Chemical disinfection is usually used alongside thermal disinfection. It is also used when washing heat-sensitive items that can’t handle thermal disinfection. 

Some examples are laundry detergent, bleaches (including chlorine and hydrogen peroxide) and ozone. 

The benefits of chemical disinfection include: 

  • A backup disinfection method when thermal is not working 
  • Reduced washing times 
  • Reductions in energy and water usage 
  • Less maintenance on heating elements 
  • Less damage to linen tensile strength over time 

Chemical disinfection also has some potential issues:  

  • Incorrect supply of product 
  • Faulty equipment not delivering set amounts of chemical 
  • Too much chemical used damaging linen 
  • Lack of washer and system servicing  
  • Incorrect procedures in operation. 
laundry disinfection Procedure

You must validate chemical disinfection practices as equivalent to the above thermal guidelines before they are accepted for routine use.  

Validation is based on factors such as: 

  • the setup of the laundry  
  • the service frequency 
  • the products in use 
  • the levels used to achieve disinfection 
  • the testing procedures 

Factors that must be included are: 

  • an identification of the chemical 
  • the concentration at which it is supplied and at which it is to be used 
  • the means used to indicate equivalent effectiveness 
  • bacteria testing reports 


Best practice also requires record-keeping on: 


Setup is paramount in achieving consistent disinfection for all linen, all the time. Correct setup also ensures there are no issues in quality or cleanliness.  To maintain effective disinfection, you must record and review thermal and chemical setups.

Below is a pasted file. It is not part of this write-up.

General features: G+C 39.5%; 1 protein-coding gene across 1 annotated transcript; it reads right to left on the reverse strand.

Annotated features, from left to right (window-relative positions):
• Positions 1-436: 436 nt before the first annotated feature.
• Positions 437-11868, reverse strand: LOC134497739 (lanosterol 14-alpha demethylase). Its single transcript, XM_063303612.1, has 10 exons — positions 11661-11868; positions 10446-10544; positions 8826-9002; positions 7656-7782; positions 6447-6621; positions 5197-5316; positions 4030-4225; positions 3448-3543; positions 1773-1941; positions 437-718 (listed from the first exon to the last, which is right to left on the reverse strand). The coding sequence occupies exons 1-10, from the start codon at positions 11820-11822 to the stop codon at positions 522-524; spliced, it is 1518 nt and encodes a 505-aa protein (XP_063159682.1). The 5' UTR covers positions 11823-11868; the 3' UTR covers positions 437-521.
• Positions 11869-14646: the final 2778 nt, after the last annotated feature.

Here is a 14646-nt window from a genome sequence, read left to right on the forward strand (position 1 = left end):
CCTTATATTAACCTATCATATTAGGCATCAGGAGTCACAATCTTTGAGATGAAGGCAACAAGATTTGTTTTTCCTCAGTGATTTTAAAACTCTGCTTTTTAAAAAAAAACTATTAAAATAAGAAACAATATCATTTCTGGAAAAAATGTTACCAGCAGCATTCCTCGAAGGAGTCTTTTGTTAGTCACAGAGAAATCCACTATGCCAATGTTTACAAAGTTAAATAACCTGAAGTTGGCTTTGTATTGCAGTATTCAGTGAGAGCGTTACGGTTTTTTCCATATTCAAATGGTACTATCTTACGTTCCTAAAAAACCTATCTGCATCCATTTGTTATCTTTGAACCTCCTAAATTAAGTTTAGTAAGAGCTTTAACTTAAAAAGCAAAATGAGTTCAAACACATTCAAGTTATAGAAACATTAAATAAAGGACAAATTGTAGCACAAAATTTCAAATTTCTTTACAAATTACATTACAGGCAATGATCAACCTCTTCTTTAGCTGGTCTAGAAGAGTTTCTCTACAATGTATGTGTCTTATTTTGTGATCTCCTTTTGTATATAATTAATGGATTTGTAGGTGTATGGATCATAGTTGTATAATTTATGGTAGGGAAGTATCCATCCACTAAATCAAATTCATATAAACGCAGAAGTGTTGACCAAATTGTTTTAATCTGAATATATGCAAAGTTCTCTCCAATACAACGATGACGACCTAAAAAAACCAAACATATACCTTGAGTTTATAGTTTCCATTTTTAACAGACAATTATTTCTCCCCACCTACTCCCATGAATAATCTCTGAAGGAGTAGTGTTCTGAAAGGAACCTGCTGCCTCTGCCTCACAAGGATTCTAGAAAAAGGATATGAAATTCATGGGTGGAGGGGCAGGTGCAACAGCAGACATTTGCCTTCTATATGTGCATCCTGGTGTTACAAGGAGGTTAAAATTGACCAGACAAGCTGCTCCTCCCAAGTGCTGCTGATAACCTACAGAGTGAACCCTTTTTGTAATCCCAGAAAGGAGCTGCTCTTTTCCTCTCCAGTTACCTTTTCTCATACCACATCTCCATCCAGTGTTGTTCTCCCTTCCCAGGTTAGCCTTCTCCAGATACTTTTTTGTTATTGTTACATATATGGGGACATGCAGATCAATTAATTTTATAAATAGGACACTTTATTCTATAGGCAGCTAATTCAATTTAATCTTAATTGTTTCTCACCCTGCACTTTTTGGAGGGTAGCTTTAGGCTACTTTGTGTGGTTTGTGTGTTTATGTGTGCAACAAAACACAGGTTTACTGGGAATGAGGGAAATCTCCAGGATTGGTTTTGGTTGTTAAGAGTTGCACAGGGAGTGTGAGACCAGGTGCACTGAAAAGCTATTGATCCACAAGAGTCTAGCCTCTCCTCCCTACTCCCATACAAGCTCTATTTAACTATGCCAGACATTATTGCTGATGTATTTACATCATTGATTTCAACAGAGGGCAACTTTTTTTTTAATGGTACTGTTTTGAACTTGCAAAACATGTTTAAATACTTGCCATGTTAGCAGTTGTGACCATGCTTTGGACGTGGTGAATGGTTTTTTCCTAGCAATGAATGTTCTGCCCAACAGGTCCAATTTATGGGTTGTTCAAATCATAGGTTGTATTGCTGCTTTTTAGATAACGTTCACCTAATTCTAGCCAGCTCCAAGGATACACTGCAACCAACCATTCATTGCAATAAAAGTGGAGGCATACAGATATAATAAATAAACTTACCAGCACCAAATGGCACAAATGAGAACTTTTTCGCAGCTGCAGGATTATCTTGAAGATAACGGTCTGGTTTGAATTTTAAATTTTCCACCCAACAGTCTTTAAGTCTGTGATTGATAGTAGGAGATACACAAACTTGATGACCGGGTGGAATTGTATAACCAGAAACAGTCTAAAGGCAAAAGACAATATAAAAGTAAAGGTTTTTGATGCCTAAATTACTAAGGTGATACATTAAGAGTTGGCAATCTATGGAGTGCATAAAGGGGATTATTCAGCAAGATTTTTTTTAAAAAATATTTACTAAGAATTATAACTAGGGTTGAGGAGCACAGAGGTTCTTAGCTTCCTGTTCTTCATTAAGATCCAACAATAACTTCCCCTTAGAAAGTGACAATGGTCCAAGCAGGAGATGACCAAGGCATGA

Servicing of all equipment including washers, dryers and chemical systems must be kept up to date. You should keep all reports for servicing and bacteria testing onsite for a minimum of 12 months. 

Wash Cycles 

Formulas for all wash cycles should be recorded and kept onsite. These records should include the following information:  Type of linen (wash cycle classification)  Amount of linen to be washed (washer size in kg)  Detailed wash program (including time, temperature & water level for each step of the cycle)  Chemical amounts delivered per wash cycle

These records will be needed for accreditation. You should monitor them to guarantee your laundry meets any requirements. 

Other Factors 

Other laundry processes are effective in reducing or killing viruses and bacteria. These include dilution, agitation, drainage and drying. 

For example, ironing or tumble drying after washing can reduce bacteria in linen.    

Other important considerations include: 

  • selecting the correct wash cycle for linen wash requirements 
  • sorting linen properly 
  • loading correctly  


Understanding the science behind laundry disinfection is vital to safe operation. 

When you implement these guidelines, your laundry will have few issues with disinfection. 

Stay tuned for our next episode on Laundry Practices by signing up for our newsletter here